Section 46 of the Reserve Bank of Zimbabwe (RBZ) Act empowers the central bank to formulate and implement the monetary policy of Zimbabwe. The Act requires the central bank to provide a description of the monetary policy it will follow, the reasons for the policy, the principles the bank will follow and an evaluation of the preceding monetary policy.
It is clear that the new policy will be expansionary and accommodative, as it seeks to redress the adverse financial status quo by increasing the total supply of money and fostering economic growth and stability.
This would be largely achieved by lowering interest rates, so that business would be enticed to access lending earmarked for expansion.
Lending rates for companies were as high as 30 per cent last year, which discouraged them from borrowing. The situation worsened towards the end of 2013 when the MoU capping bank charges was removed. This saw bank charges and interest rates further plummeting.
The finance minister, in his 2014 budget statement, was actually compelled to give a heads-up to banks that government would not hesitate to regulate bank charges and interest rates if banks failed to do the job themselves.
The central bank will, through the forthcoming monetary policy statement, look at ways to support current sources of liquidity to boost money supply and deposits, which stood at $3.951bn at 31 October. Because we don’t have a currency of our own, we have to earn all the liquidity we accrue, as we can’t practice quantitative easing like the US.
Our current sources of liquidity are basically exports, money from the diaspora, foreign direct investment (FDI), lines of credit, portfolio investments and other international funds. Exports are largely affected by commodity prices, and it is absurd that more than 80 per cent of our exports are raw materials. The outlook for commodities in 2014 is not that good.
Diaspora inflows are also a function of charges and other taxes that are levied for remitting funds. Last year, Zimbabwe received remittances worth $1.6bn and the 2014 budget has proposed to engage with people in the diaspora with a view to increasing their contribution.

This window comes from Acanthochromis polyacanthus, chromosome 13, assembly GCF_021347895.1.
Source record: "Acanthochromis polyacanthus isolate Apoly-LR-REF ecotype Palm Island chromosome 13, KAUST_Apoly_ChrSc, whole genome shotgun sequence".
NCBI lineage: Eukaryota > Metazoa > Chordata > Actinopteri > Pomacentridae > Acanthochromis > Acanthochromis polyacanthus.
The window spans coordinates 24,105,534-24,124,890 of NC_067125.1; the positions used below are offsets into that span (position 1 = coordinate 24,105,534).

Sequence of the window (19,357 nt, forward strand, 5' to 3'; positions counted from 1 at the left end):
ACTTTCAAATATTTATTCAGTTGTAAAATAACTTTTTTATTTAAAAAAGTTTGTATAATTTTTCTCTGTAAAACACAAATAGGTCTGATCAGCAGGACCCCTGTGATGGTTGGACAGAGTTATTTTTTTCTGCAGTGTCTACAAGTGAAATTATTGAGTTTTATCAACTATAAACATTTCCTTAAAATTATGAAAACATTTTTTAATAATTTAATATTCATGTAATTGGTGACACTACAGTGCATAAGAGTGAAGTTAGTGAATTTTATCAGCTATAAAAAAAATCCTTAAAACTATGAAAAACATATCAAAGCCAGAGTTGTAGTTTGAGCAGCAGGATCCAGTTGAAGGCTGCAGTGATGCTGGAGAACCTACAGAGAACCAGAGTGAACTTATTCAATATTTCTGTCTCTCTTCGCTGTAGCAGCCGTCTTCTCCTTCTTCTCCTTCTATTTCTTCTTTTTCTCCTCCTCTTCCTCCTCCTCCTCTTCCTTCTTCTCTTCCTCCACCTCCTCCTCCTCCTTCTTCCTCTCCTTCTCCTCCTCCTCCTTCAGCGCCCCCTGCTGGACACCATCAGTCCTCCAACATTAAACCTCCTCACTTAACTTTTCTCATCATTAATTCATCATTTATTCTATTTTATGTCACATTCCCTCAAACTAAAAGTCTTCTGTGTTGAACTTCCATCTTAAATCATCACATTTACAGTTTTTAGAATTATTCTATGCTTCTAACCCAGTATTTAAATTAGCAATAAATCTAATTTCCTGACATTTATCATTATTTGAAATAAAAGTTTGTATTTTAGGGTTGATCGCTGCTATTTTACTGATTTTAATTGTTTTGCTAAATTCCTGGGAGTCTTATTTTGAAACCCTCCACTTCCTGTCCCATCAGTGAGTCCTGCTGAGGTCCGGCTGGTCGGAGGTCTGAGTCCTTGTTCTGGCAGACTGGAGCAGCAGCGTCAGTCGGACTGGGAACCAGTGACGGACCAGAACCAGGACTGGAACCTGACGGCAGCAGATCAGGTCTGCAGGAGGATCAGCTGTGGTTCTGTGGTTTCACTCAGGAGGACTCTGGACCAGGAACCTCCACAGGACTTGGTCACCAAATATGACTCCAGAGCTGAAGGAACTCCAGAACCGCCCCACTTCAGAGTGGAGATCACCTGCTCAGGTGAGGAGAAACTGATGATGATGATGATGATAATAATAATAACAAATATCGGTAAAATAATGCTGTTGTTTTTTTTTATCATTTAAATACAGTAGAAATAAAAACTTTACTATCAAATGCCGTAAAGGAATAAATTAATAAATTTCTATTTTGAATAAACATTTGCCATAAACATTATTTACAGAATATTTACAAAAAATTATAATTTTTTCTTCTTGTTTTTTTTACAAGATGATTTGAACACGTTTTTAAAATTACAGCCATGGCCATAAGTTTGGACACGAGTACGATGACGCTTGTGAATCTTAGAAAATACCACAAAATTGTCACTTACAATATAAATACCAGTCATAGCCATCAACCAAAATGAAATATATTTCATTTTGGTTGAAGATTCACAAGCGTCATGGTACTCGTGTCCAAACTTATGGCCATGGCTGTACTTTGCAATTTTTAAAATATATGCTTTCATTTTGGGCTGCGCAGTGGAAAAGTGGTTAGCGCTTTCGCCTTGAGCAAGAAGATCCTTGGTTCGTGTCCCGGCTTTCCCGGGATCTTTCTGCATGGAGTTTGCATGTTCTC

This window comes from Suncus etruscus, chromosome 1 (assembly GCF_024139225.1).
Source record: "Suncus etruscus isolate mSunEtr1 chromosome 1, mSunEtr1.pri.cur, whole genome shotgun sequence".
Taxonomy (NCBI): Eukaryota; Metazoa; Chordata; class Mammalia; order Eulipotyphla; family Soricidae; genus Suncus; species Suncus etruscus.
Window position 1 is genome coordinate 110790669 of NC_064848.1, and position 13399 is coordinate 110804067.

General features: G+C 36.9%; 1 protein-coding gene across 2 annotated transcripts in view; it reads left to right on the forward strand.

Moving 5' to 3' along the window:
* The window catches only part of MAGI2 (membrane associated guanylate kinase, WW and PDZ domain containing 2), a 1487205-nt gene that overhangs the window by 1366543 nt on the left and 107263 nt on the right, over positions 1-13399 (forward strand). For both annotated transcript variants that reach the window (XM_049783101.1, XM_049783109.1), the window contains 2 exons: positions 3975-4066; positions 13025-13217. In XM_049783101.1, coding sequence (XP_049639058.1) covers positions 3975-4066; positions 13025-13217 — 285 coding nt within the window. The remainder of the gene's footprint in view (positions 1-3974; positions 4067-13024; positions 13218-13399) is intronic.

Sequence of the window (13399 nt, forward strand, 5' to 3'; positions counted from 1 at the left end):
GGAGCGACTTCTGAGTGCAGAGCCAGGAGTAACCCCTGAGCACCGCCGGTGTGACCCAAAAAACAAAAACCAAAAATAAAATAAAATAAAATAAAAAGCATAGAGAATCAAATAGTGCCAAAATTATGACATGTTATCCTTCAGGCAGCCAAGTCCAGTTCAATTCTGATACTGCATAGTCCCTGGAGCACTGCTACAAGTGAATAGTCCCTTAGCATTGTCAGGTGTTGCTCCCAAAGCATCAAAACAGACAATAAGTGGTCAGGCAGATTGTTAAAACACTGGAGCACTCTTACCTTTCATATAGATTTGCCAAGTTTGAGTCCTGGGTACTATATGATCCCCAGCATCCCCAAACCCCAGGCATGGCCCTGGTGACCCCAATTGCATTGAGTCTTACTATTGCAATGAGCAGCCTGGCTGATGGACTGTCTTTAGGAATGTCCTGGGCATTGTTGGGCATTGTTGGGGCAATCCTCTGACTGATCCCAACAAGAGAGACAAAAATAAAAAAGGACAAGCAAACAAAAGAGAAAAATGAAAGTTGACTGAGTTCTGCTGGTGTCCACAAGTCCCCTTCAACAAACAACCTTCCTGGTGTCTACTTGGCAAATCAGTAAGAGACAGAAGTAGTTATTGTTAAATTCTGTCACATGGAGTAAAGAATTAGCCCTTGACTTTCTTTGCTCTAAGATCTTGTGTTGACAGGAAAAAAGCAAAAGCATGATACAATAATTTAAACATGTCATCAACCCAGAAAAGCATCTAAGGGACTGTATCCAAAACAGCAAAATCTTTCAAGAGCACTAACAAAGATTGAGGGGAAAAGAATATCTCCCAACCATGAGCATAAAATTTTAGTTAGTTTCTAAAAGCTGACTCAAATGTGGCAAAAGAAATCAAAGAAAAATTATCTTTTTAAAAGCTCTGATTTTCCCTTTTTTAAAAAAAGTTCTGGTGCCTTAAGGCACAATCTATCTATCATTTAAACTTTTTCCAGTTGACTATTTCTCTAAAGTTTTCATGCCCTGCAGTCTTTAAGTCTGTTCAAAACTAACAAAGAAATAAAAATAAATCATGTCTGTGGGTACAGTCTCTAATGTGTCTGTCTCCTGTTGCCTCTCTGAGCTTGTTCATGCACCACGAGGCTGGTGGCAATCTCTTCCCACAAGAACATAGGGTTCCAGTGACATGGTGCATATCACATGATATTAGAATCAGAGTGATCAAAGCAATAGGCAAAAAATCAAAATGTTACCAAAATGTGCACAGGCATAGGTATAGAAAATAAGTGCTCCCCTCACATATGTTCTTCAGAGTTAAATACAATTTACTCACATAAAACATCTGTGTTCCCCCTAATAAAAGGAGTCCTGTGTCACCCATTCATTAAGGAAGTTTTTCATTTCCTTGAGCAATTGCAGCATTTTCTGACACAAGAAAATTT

The growth of FDI is largely influenced by our business environment as well as our investment laws and regulations. Our lines of credit are certainly affected by the country’s bad credit rating and high external debt. Opportunities for funding also lie in international funds, such as the Green Fund, and the finance minister has urged ministries to consider sourcing funding from such international funds to finance key projects.
The forthcoming monetary policy will also build on some measures already spelt out in the finance’s minister’s 2014 budget, which included demonetisation of the Zimbabwean dollar and the scrapping of the new capitalisation requirements for banks.
Many may not know that the Zimbabwean dollar continued to be legal tender until December 2013, when it was officially demonetised by the finance minister.
The new capitalisation thresholds, which were as high as $100m for commercial banks, were scrapped to avoid further strain on the financial sector.
The 2014 budget also empowered the central bank through assumption of its $1.35bn debt by government and by permitting it to raise about $200m million for the capitalisation of the central bank. The capitalisation is earmarked for liquidity support for the financial sector so that it can effectively play its rôle of ‘ lender of last resort’. The provision of a further $100m interbank facility to the central bank in the 2014 budget will also improve sanity in the financial sector and will be elaborated in the monetary policy.